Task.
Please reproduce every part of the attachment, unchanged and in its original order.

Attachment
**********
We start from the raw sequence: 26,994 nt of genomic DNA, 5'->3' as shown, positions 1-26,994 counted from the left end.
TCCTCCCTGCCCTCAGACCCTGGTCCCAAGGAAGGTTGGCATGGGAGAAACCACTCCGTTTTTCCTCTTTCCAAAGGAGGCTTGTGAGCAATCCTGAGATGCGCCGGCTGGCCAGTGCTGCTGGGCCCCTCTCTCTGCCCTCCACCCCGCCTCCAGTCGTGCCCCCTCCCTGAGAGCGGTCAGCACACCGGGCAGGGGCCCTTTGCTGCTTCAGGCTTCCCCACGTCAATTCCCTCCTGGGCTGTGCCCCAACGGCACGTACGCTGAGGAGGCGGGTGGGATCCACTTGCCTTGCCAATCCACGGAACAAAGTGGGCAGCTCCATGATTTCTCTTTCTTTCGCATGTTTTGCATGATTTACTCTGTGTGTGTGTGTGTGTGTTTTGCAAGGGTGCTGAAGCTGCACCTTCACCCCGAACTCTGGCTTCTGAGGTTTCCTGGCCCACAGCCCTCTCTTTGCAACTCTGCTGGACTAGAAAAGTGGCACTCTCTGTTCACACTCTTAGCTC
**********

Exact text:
We start from the raw sequence: 26,994 nt of genomic DNA, 5'->3' as shown, positions 1-26,994 counted from the left end.
TCCTCCCTGCCCTCAGACCCTGGTCCCAAGGAAGGTTGGCATGGGAGAAACCACTCCGTTTTTCCTCTTTCCAAAGGAGGCTTGTGAGCAATCCTGAGATGCGCCGGCTGGCCAGTGCTGCTGGGCCCCTCTCTCTGCCCTCCACCCCGCCTCCAGTCGTGCCCCCTCCCTGAGAGCGGTCAGCACACCGGGCAGGGGCCCTTTGCTGCTTCAGGCTTCCCCACGTCAATTCCCTCCTGGGCTGTGCCCCAACGGCACGTACGCTGAGGAGGCGGGTGGGATCCACTTGCCTTGCCAATCCACGGAACAAAGTGGGCAGCTCCATGATTTCTCTTTCTTTCGCATGTTTTGCATGATTTACTCTGTGTGTGTGTGTGTGTGTTTTGCAAGGGTGCTGAAGCTGCACCTTCACCCCGAACTCTGGCTTCTGAGGTTTCCTGGCCCACAGCCCTCTCTTTGCAACTCTGCTGGACTAGAAAAGTGGCACTCTCTGTTCACACTCTTAGCTC